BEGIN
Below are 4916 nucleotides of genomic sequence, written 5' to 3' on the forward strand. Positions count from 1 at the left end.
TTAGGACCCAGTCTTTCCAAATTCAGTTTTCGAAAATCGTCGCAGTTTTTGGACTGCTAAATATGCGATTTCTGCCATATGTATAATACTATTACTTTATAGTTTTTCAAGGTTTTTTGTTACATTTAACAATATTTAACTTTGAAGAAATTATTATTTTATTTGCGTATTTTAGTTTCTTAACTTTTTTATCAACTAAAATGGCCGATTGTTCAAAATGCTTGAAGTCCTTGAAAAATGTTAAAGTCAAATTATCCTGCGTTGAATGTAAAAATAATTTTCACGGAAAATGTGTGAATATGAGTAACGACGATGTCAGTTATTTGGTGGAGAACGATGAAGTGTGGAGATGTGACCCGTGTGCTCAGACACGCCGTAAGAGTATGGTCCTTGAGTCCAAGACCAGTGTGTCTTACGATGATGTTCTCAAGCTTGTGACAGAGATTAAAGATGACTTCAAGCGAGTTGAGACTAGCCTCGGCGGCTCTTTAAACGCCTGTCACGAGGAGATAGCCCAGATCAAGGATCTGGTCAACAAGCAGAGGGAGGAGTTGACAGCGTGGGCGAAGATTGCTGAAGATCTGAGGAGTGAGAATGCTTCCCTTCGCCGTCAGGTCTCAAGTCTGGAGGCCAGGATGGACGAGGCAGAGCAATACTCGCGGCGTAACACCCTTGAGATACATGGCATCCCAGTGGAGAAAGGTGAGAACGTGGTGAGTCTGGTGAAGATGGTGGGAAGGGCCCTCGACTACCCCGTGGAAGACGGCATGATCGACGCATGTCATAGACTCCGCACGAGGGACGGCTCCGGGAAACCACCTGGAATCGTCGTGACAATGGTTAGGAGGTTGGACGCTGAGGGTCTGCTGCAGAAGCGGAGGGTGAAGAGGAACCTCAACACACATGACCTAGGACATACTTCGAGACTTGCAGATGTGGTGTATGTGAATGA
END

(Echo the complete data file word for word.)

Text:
Below are 4916 nucleotides of genomic sequence, written 5' to 3' on the forward strand. Positions count from 1 at the left end.
TTAGGACCCAGTCTTTCCAAATTCAGTTTTCGAAAATCGTCGCAGTTTTTGGACTGCTAAATATGCGATTTCTGCCATATGTATAATACTATTACTTTATAGTTTTTCAAGGTTTTTTGTTACATTTAACAATATTTAACTTTGAAGAAATTATTATTTTATTTGCGTATTTTAGTTTCTTAACTTTTTTATCAACTAAAATGGCCGATTGTTCAAAATGCTTGAAGTCCTTGAAAAATGTTAAAGTCAAATTATCCTGCGTTGAATGTAAAAATAATTTTCACGGAAAATGTGTGAATATGAGTAACGACGATGTCAGTTATTTGGTGGAGAACGATGAAGTGTGGAGATGTGACCCGTGTGCTCAGACACGCCGTAAGAGTATGGTCCTTGAGTCCAAGACCAGTGTGTCTTACGATGATGTTCTCAAGCTTGTGACAGAGATTAAAGATGACTTCAAGCGAGTTGAGACTAGCCTCGGCGGCTCTTTAAACGCCTGTCACGAGGAGATAGCCCAGATCAAGGATCTGGTCAACAAGCAGAGGGAGGAGTTGACAGCGTGGGCGAAGATTGCTGAAGATCTGAGGAGTGAGAATGCTTCCCTTCGCCGTCAGGTCTCAAGTCTGGAGGCCAGGATGGACGAGGCAGAGCAATACTCGCGGCGTAACACCCTTGAGATACATGGCATCCCAGTGGAGAAAGGTGAGAACGTGGTGAGTCTGGTGAAGATGGTGGGAAGGGCCCTCGACTACCCCGTGGAAGACGGCATGATCGACGCATGTCATAGACTCCGCACGAGGGACGGCTCCGGGAAACCACCTGGAATCGTCGTGACAATGGTTAGGAGGTTGGACGCTGAGGGTCTGCTGCAGAAGCGGAGGGTGAAGAGGAACCTCAACACACATGACCTAGGACATACTTCGAGACTTGCAGATGTGGTGTATGTGAATGA